If you like working with children and aspire to a career in a field such as education, sports training, psychology or sociology, then you already have another reason to work at a camp.  Camp is an excellent place to gain valuable experience and is impressive on a resume.  Although camp seems lighthearted–and it is in many ways–working at camp requires a lot of responsibility, flexibility, and adaptability, all of which are very valuable characteristics sought by employers.   Each day guarantees new challenges, many of them unexpected.  Summer camp is often organized chaos.  Yes, there is always a plan in place, but the unexpected is also inevitable.  While this may seem scary the first couple days, it also brings an excitement and satisfaction that delivering pizzas or serving food (or even working at an investment bank)  never could.  Working at camp also requires a lot of communication and interpersonal interaction, two more transferrable skills that are highly valued by employers.  At camp, you must effectively co-exist with your campers, co-counselors, and other staff members to be successful.   You will also be able to tell future employers that you worked with people from all over the world and from many different socio-economic backgrounds.  That you’ve overcome cultural, language, and social obstacles with others tells recruiters that diversity is not something you fear, but rather embrace.

Working at summer camp can also be very healthy for your bank account.  You won’t become Donald Trump spending your summers at camp. However; camps provide housing and food in addition to a salary. It’s possible to live virtually expense-free for a couple of months.  Many summer camp counselors take home all or most of their salaries at the end of the summer.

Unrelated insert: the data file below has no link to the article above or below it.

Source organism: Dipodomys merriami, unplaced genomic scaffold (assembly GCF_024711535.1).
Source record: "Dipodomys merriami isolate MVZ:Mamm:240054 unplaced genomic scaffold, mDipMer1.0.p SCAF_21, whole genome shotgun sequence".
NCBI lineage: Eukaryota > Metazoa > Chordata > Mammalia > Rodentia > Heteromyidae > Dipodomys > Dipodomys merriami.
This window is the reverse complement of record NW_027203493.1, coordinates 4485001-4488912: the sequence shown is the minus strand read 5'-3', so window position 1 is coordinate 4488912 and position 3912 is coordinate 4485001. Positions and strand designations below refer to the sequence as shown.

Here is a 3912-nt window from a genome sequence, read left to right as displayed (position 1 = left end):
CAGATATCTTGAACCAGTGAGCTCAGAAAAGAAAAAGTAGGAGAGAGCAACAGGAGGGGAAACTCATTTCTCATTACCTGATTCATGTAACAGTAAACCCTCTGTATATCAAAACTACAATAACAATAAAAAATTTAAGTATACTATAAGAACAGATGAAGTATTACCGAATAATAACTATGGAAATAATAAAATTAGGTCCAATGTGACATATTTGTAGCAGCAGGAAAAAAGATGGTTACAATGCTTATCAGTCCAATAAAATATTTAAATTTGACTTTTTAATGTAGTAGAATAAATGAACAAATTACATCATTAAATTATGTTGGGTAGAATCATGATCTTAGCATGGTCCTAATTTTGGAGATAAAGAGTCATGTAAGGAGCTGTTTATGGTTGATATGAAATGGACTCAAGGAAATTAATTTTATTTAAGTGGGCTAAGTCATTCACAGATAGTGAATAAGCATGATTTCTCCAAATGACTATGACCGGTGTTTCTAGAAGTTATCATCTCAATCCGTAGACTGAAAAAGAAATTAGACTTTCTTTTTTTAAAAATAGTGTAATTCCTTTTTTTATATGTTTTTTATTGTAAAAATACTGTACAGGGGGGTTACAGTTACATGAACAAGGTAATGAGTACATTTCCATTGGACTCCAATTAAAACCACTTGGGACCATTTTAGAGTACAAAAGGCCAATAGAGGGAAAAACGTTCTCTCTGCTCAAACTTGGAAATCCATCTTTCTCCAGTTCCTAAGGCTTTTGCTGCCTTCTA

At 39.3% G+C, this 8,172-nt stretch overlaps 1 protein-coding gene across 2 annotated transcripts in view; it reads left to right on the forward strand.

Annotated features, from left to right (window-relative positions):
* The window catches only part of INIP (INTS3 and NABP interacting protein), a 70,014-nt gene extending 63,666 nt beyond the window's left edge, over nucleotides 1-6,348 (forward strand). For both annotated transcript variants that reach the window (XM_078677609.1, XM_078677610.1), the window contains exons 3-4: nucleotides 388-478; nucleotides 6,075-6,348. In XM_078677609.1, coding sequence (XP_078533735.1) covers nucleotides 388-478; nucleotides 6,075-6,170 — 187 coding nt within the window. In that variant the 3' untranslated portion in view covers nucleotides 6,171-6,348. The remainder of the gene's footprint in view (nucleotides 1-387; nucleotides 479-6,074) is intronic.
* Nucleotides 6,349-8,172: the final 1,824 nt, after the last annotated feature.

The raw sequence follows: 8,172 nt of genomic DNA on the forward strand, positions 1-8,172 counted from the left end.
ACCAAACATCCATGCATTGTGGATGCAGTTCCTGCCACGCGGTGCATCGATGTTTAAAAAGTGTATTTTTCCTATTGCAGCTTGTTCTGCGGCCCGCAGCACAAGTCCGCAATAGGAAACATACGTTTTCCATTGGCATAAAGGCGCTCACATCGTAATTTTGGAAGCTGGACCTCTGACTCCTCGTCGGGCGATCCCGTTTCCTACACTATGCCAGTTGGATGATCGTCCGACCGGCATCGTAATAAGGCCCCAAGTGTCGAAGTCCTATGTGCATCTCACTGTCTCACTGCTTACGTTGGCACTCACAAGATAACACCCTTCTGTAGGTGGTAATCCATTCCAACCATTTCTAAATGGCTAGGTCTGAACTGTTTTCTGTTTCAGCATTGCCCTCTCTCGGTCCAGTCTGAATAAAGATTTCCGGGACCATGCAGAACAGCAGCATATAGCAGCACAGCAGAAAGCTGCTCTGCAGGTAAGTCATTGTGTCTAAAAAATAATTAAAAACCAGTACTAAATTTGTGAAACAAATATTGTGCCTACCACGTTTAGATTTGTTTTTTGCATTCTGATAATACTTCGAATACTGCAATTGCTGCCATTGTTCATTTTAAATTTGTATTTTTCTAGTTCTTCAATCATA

Finally, you will form lifelong friendships at camp.  You may arrive alone and nervous in June, but you will leave in August with literally hundreds of friends from all over the world.  Two months may not seem like a long time, but when one lives and works in close proximity with co-workers, it’s more than sufficient to form bonds that ordinarily would take years.  There are always  tears on the last day of camp, not only when saying goodbye to your campers, who will have secured a special place in your heart forever, but to co-workers—the ones you know you will see again as well as the ones you know you will not.  Regardless, the world will seem like a much smaller place to you.

Though it may seem early to begin planning such a special adventure with so many possibilities, building a successful camp staff not only requires individuals who possess all of the qualities previously mentioned, it requires finding the right mix of personalities and talents.  Such an endeavor, of course, takes time.  Camp recruiters review literally thousands of applications each year and speak with hundreds of candidates to find those who are the best fit for their camp’s atmosphere, philosophy and program.  Starting your job search while the ground is still white and the tree branches still bare provides you with the advantage of a larger pool of positions from which to choose.  By April, most camps have nearly completed their hiring and only difficult to fill or highly specialized roles remain.

So, after a winter of wading through piles of snow, are you ready for a summer full of adventure?

Staff Orientation is in Full Swing!

The summer is just around the corner! Staff Orientation is in full swing and our staff is having a blast. We couldn’t be more excited about our new staff members…plenty of familiar faces around as well. Yesterday we went wild for Staff Chaos and we got some great photos for Laurel Today. Field night was a blast as well. Last night we had a professional square dance caller come in and we had ourselves a little Hoe Down. The weather’s been amazing — 80s and sunny almost every day. Still plenty of fun events going on the next few days. Tonight is the Orientation campfire. We can’t wait for the campers to arrive Saturday!!

Pre-Camp Has Arrived…

Just about 15 days until we’re all together again on the shores of Echo Lake. We’ve been in Maine for about three weeks with 20 counselors who joined us from all over the United States who are part of our Pre Camp Crew. Along with our contractors (builders, roofers, hard court painters, electricians, landscapers, turf and field specialists, boat mechanics and others) these counselors are weed-whacking, cleaning up and getting everything ready for your arrival.